A United Kingdom survey in 2000 stated that 13% of practising students were women although women comprised 38% of students and 22% of teaching staff. Data from the Fees Bureau in November 2010 showed, however, that only 19% of professional architects were women, a drop of 5% since 2008.
In the United States, the National Architectural Accrediting Board reported in 2009 that 41% of architecture graduates were women while the AIA National Associates Committee Report from 2004 gives the percentage of licensed female architects as 20%. In 2003, an AIA Women in Architecture study found that women accounted for 27% of staff in U.S. architecture firms.
Progress since 2000
Several women architects have had considerable success in recent years, gaining wide recognition for their achievements
In 2004, the Iraqi-British architect Zaha Hadid became the first woman to be awarded the Pritzker Prize. Among her many projects, special mention was made of the Rosenthal Center for Contemporary Art in Cincinnati and the BMW Central Building in Leipzig. When awarding the prize, the chairman of the jury, spoke of her “unswerving commitment to modernism” explaining how she had moved away from existing typology, from high-tech, shifting the geometry of buildings.” Since 2004, she has completed many other notable works including the Guangzhou Opera House in Guangzhou, China, and the London Aquatics Centre for the 2012 Summer Olympics.
In 2010, another woman became a Pritzker Prize winner, Kazuyo Sejima from Japan, in partnership with Ryue Nishizawa. Lord Palumbo, the jury chairman, spoke of their architecture “that is simultaneously delicate and powerful, precise and fluid, ingenious but not overly or overtly clever; for the creation of buildings that successfully interact with their contexts and the activities they contain, creating a sense of fullness and experiential richness.” Special consideration had been given to the Glass Center at the Toledo Museum of Art in Ohio, and the 21st Century Museum of Contemporary Art, Kanazawa in Ishikawa, Japan.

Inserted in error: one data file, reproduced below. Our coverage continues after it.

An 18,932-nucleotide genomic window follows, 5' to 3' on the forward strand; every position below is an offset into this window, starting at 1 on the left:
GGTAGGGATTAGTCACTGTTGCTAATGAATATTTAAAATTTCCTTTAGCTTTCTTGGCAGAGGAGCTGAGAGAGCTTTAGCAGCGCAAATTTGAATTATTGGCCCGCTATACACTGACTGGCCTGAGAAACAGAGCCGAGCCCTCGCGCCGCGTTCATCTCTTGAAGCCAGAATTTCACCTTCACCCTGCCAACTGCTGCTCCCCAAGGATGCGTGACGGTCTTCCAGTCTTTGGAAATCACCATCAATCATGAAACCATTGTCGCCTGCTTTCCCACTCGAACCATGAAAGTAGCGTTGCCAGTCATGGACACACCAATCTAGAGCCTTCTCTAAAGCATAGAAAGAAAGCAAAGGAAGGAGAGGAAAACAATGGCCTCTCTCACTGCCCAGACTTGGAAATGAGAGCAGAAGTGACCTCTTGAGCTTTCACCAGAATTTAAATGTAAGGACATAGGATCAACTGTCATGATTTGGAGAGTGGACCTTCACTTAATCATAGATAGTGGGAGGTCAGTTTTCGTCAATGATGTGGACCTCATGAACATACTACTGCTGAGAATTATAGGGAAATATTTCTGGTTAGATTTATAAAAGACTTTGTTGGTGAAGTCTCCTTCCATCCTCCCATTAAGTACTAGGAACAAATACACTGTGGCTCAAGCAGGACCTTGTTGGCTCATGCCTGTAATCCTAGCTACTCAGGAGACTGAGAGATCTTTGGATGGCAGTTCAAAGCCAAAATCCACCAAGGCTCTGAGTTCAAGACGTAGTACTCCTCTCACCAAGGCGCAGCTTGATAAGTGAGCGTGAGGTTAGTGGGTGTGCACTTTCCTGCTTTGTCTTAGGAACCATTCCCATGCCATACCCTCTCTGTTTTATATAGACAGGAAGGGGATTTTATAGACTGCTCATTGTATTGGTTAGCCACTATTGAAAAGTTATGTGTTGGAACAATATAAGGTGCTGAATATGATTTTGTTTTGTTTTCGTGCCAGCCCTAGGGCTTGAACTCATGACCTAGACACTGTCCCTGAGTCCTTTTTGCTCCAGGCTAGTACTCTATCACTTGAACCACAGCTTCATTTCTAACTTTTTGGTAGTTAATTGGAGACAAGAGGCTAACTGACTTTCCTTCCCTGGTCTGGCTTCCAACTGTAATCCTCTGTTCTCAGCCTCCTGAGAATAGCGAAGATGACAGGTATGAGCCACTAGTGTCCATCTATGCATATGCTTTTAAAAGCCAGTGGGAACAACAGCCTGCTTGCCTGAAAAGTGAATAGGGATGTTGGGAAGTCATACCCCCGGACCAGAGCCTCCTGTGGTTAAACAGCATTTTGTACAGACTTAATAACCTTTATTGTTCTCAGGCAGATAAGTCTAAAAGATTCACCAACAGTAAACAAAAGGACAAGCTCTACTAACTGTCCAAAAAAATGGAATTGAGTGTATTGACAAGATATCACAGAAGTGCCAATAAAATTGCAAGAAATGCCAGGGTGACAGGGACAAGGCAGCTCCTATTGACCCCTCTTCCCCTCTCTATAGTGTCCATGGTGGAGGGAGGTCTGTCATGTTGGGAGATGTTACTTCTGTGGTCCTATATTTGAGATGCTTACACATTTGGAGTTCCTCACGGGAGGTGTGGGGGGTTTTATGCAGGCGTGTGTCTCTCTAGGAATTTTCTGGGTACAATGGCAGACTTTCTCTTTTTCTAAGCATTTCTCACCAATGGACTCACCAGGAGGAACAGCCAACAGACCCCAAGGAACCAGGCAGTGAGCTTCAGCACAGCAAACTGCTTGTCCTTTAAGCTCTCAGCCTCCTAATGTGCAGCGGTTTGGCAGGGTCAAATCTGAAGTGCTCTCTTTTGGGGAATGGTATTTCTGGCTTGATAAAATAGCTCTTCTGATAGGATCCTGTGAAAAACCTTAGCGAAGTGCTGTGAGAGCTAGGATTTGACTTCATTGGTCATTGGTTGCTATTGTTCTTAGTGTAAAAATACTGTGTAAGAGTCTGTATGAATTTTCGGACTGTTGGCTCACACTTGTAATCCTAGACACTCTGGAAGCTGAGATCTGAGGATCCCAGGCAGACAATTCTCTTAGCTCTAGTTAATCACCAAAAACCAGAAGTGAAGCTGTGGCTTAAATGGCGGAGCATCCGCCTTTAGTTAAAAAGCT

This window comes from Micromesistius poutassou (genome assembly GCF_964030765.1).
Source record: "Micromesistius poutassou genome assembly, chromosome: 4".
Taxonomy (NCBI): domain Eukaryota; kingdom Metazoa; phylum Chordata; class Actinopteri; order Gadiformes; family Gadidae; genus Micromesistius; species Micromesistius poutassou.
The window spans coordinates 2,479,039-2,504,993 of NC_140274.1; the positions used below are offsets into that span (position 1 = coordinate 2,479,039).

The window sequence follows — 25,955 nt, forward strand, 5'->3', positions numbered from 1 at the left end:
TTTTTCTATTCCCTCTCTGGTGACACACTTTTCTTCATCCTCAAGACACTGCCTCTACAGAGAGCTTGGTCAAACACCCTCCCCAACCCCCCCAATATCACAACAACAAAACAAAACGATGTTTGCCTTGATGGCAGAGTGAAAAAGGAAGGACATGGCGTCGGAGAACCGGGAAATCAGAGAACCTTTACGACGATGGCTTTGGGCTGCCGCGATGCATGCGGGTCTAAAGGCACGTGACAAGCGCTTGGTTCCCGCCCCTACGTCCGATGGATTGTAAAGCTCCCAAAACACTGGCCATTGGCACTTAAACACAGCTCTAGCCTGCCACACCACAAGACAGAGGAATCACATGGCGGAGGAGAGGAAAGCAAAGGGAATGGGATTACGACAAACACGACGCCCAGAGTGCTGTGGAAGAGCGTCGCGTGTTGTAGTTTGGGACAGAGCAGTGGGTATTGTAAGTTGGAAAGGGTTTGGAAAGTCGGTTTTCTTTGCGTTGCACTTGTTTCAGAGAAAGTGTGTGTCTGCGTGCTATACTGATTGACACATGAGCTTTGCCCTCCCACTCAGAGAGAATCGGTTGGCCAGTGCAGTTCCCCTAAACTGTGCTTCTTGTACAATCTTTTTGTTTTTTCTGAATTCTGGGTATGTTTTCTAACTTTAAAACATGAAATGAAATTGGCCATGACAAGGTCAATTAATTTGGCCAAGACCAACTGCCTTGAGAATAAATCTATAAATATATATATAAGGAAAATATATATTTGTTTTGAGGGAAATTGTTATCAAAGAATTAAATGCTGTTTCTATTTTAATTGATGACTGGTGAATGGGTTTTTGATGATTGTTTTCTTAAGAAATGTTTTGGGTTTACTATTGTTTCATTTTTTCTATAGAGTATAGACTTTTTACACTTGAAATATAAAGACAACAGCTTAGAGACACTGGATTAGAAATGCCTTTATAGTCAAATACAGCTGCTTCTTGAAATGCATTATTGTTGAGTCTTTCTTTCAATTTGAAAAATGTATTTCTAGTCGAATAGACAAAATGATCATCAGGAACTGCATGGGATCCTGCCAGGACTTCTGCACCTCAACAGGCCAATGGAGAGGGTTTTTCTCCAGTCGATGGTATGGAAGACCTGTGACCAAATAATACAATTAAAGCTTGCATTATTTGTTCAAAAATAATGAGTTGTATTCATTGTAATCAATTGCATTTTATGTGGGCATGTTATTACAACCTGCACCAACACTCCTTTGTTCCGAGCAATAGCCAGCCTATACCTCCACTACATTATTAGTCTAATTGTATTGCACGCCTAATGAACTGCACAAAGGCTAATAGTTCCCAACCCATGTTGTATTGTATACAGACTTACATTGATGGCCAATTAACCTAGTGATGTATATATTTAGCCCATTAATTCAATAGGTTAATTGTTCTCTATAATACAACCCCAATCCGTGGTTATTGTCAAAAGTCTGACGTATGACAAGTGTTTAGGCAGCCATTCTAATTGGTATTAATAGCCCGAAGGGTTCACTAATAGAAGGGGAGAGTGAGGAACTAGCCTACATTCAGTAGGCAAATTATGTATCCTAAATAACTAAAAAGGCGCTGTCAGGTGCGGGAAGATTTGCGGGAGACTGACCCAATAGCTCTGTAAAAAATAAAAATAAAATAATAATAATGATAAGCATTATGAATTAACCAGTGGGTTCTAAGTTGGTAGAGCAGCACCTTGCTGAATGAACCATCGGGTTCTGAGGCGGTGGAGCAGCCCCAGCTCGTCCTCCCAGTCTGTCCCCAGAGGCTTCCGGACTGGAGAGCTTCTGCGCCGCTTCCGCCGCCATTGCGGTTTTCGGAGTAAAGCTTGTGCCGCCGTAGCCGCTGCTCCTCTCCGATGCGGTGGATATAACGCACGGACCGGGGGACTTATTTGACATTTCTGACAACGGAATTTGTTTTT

In 2007 Anna Heringer (born 1977, Germany) won the Aga Khan Award for Architecture for her METI Handmade School built with bamboo and other local materials in Rudrapur, Bangladesh. An example of sustainable architecture, the project was praised not only for its simple, humane approach and beauty but also for the level of cooperation achieved between architects, craftsmen, clients and users. Several RIBA European Awards have been won in recent years by the Danish firm Lundgaard & Tranberg where Lene Tranberg (born 1956) has been a key architect. Projects have included the Royal Danish Playhouse (2008) and Tietgenkollegiet (2005).
In 2010, Sheila Sri Prakash was the first Indian Architect invited to serve on the World Economic Forum‘s Design Innovation Council, where she created the Reciprocal Design Index as a design tool for Holistically Sustainable Development. She is the first woman in India to have established her in own firm. In 1992, she was a pioneer of environmentally sustainable architecture and had designed a home with recycled material
In 2013 Julia Morgan became the first woman to receive the AIA Gold Medal, which she received posthumously. In 2014 the Heydar Aliyev Cultural Centre, designed by Zaha Hadid, won the Design Museum Design of the Year Award, making her the first woman to win the top prize in that competition. In 2015 Hadid became the first woman to be awarded the RIBA Gold Medal in her own right.
In 2014 Parlour: women, equity, architecture published the Parlour Guides to Equitable Practice, which provide a practical resource for moving toward a more equitable profession, with a focus on gender equity.
Woman in architecture have made widespread significant contributions in recent years.
Women’s significant and growing presence in the profession has attracted more attention over the years with their innovative approaches to practice and design.